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Pennsylvania was one of the original 13 colonies, and if you're in the Keystone State, you should be familiar with its rich history of laws.

While learning about the life of the Founding Fathers is a great way to enjoy the history of Pennsylvania, you may also want to focus on the present laws that will have a slightly more pressing effect.

Get ready for an updated page of Poor Richard's Almanac, with 10 laws you should know if you're in present-day Pennsylvania:

Breaking up is hard to do, and you may be clueless about how to break it to your landlord that you're moving out.

Unlike breaking up with your latest fling, there's actually a great semi-formal method of calling it quits with your tenancy: a move-out letter. By sending your landlord a letter, you can clearly announce your intention to move and highlight your rights and responsibilities before you do.

Don't know where to start? Here's a quick how-to on giving your landlord written notice of your move-out:

Yours truly is a Texas native, but we won't blame you if you're just arriving or simply here to visit. What Texans won't appreciate is someone who's clueless about the laws in the Lone Star State.

So before your Southwest flight lands, check out these 10 laws you should know if you're in Texas:

Even those who follow the advice of the Bible to "love thy neighbor" may not necessarily share the same warm feelings for their neighbor's trees.

It turns out that disputes between neighbors regarding trees are fairly common. And being that Sunday is the annual "National Good Neighbor Day," what better time to explore some different branches of the classic neighbor-tree dispute?

Here are five common sticking points when it comes to neighbors and trees:

When you're walking along and you see a fruiting tree, are you legally allowed to take your pick? Even if it's on private property?

A group of New Mexico preschoolers were dismayed earlier this month to find that their pumpkin patch had been raided over the weekend. While fruit shouldn't be left to rot on the vine (or branch, or bush), growers shouldn't have to let the fruits of their labors be picked bare either.

So when, if ever, is it legal to take fruit right off the tree?

If you own rental property near a college or university, you may be considering renting your property to college students.

While college students can often be a lucrative source of dependable rental income, they also may present unique legal issues you should be aware of.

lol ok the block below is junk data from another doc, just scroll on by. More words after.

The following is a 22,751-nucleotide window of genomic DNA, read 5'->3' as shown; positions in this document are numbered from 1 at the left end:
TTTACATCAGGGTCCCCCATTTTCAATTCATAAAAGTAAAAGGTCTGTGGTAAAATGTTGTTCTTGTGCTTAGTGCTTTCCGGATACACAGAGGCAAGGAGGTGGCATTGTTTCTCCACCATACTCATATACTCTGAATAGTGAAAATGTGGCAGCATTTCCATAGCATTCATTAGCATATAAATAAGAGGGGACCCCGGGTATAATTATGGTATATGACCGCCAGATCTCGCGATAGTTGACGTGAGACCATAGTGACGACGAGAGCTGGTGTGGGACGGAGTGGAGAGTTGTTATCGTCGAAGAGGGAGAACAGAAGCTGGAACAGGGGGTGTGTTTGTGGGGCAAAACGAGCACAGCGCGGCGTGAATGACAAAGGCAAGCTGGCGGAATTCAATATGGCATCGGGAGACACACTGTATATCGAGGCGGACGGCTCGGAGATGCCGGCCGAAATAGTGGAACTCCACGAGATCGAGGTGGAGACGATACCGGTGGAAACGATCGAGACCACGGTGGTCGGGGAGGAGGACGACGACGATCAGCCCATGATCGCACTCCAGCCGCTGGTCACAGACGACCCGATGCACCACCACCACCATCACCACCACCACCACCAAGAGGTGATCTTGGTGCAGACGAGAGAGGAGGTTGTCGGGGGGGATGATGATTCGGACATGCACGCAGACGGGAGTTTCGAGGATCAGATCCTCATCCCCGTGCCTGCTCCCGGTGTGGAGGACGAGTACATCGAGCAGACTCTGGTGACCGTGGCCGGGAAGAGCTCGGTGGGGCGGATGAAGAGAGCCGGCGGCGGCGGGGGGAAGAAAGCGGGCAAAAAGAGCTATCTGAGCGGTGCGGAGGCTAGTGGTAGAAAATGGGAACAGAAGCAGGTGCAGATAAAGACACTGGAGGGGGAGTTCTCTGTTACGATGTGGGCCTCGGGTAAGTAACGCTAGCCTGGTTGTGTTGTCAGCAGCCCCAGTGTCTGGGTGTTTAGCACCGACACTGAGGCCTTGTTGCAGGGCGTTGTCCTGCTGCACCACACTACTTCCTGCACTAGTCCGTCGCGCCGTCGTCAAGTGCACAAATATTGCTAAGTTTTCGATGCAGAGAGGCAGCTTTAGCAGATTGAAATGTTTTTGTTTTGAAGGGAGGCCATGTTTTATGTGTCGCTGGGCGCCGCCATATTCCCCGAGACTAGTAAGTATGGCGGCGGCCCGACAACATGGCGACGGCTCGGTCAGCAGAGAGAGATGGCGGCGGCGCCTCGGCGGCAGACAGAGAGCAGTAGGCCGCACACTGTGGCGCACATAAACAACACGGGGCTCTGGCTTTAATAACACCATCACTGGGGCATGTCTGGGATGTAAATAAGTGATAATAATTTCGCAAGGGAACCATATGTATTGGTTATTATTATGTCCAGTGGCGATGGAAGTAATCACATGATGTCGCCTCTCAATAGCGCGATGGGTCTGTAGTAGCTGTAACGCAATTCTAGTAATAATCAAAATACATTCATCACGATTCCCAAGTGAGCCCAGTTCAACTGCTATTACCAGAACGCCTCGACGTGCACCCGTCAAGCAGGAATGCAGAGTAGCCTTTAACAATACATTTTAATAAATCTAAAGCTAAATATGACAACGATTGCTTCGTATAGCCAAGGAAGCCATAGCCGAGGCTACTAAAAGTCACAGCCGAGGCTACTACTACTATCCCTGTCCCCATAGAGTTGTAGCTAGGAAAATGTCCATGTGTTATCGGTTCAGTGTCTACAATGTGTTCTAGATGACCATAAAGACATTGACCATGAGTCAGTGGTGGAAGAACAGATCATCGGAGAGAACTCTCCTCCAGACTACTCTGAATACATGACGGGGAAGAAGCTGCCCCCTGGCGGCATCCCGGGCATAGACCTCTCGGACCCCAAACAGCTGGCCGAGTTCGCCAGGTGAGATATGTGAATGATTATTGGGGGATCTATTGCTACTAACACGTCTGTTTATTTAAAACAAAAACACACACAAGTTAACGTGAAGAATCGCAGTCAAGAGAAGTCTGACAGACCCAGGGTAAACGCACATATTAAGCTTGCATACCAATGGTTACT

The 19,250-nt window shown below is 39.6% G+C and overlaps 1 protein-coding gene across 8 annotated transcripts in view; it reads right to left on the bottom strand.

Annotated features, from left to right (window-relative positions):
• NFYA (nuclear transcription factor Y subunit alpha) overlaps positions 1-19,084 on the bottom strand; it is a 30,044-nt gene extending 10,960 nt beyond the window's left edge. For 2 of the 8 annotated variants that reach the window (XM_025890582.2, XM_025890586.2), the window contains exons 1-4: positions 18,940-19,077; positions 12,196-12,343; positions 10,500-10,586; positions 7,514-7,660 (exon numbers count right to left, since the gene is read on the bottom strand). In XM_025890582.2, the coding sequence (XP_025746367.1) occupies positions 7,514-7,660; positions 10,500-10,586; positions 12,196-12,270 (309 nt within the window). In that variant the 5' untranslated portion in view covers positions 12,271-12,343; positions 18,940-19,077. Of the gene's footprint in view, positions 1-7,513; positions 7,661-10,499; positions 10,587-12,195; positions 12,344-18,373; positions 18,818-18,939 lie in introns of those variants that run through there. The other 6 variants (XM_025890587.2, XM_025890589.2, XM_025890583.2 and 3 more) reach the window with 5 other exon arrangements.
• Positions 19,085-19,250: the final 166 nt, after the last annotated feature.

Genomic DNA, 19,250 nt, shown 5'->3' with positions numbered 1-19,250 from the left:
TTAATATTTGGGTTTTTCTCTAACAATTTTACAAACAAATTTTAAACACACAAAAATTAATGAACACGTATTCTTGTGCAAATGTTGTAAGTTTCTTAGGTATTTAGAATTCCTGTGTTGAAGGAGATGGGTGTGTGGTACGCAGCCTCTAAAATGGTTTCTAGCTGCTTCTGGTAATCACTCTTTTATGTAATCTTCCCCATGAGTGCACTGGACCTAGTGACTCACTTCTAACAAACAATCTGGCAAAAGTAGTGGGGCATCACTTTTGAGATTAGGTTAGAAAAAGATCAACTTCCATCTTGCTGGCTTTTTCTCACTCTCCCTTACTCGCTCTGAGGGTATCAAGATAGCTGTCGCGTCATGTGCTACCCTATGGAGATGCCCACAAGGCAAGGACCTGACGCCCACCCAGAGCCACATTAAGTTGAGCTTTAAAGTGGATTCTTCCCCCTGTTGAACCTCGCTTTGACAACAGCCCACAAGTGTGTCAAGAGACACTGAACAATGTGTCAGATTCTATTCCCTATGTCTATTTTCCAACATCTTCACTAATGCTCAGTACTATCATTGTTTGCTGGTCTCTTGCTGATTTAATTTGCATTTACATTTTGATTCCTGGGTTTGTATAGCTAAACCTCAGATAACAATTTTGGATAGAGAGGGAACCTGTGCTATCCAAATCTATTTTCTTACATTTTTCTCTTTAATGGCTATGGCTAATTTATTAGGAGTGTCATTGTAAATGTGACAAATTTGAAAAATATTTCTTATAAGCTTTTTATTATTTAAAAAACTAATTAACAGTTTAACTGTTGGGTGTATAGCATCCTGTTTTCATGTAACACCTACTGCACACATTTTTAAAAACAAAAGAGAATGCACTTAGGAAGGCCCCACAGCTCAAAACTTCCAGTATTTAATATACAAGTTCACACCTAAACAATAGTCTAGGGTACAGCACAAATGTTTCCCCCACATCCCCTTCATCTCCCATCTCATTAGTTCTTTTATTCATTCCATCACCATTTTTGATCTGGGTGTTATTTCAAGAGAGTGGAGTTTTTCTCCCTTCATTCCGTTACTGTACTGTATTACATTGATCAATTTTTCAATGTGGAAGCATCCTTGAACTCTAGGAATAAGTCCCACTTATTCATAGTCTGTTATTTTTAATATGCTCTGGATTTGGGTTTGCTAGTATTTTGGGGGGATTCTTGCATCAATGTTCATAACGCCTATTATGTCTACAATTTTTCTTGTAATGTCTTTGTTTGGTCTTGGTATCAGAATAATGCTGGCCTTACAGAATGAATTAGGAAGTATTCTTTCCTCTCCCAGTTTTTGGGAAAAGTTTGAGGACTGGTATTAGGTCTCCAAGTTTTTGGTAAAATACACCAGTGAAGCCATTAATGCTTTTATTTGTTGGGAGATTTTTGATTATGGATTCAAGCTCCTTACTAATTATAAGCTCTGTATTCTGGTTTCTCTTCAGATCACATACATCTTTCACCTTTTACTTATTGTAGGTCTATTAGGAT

Here are three legal reminders for landlords renting to college students:

With a new school year beginning soon, many college students will be eschewing the relatively predictable (if sometimes underwhelming) world of on-campus housing and moving off-campus.

If you're planning on living off-campus for the first time, finding somewhere that fits your budget is just the first step. What else do you need to know to keep your off-campus living situation from becoming a legal nightmare?

Here are five legal dangers you'll want to avoid when moving off-campus:

How do you legally evict a roommate? While the answer depends on your specific situation, there are some general principles to keep in mind.

Although getting a roommate can be a great way to share the costs of renting a house or apartment, sometimes things just don't work out. But similar to when a landlord wants to evict a tenant, you'll want to make sure the law is on your side when considering evicting a roommate. A wrongful eviction may subject you to legal liability, which can be quite costly to resolve.

So how should you evict a roommate? Here are some general guidelines:

If your tree falls onto a neighbor's property, it might not make a sound, but you may be liable.

Trees can fall for any number of different reasons: construction, heavy storms, and even just the natural end of a tree's life.

But in each of these situations where your tree topples onto your neighbor's property, when are you liable? Here's a general overview:

If you're looking to buy or sell a home or other property, you're probably already talking to a real estate broker and a mortgage lender. But what about a real estate lawyer?

There are many parts of a typical real estate transaction that can use a real estate lawyer's expertise. And if your real estate deal turns out to be atypical, having a real estate lawyer on your side can definitely pay off.

Here are five things a real estate lawyer can do that you probably can't: